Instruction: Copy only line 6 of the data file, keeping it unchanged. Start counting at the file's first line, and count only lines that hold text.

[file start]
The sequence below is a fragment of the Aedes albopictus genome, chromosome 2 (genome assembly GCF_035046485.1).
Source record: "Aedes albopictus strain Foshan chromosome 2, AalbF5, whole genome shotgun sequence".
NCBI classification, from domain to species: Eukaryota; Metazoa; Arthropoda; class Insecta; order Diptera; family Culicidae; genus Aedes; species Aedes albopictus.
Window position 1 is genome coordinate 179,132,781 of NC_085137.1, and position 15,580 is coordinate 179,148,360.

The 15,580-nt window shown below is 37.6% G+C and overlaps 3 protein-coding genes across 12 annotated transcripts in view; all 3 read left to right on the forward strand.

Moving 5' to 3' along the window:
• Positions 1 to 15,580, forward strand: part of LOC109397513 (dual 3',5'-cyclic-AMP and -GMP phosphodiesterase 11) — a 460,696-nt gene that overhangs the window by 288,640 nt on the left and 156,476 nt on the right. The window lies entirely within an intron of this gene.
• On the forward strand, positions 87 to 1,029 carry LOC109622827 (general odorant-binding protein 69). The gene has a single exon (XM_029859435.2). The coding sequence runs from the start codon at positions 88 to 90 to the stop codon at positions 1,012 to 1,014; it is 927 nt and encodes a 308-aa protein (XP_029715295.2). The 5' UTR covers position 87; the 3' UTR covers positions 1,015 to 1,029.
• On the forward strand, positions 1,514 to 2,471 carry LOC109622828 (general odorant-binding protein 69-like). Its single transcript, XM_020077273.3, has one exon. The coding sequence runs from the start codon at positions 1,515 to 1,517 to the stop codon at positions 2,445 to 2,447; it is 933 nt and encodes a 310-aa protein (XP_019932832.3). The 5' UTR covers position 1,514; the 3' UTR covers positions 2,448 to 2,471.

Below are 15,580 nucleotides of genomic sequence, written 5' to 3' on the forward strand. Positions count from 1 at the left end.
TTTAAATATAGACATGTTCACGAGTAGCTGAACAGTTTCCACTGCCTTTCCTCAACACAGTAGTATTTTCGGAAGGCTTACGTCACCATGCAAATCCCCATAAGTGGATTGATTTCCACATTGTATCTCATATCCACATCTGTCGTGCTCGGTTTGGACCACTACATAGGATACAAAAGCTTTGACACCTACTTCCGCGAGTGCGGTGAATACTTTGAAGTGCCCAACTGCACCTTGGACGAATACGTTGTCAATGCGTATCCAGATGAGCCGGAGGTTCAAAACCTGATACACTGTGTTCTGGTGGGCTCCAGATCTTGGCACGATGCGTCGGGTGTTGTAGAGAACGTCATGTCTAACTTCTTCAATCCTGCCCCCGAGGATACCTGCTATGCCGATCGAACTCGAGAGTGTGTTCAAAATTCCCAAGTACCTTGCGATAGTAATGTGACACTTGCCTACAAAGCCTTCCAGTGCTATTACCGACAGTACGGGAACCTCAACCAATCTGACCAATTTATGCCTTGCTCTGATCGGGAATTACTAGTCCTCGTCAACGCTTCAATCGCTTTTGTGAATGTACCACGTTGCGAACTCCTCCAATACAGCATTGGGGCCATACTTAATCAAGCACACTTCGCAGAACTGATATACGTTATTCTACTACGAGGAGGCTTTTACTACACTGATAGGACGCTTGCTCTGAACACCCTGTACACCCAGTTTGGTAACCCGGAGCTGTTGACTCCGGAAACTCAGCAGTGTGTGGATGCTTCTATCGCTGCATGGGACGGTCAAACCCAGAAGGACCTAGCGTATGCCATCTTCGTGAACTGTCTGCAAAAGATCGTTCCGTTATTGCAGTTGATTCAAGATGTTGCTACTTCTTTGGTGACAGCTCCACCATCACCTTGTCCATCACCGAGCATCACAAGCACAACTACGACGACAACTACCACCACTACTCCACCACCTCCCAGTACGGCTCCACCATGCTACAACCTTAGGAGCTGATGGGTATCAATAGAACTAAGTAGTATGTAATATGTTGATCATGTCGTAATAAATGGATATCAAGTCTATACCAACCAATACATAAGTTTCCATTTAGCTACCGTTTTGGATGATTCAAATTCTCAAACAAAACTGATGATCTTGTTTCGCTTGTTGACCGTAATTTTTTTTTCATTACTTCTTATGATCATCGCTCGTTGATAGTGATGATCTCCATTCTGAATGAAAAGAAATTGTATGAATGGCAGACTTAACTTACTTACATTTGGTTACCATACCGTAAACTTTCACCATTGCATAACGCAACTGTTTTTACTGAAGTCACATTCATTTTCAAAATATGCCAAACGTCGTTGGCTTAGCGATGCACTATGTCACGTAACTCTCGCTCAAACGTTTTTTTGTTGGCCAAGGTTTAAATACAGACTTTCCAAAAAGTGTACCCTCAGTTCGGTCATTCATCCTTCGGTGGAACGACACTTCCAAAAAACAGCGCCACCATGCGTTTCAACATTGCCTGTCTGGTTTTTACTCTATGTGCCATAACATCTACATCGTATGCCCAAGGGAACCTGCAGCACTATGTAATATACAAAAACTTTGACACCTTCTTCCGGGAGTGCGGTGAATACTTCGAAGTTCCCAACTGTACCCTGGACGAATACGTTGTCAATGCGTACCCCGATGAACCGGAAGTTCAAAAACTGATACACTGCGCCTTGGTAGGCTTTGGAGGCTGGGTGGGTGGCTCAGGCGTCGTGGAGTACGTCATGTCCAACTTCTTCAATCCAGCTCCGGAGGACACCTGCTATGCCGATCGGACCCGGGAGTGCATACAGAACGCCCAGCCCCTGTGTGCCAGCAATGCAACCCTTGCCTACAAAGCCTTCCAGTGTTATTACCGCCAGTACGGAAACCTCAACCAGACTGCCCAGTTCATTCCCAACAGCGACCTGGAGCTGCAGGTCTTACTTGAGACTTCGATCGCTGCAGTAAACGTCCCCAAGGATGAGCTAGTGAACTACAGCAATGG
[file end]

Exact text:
Moving 5' to 3' along the window: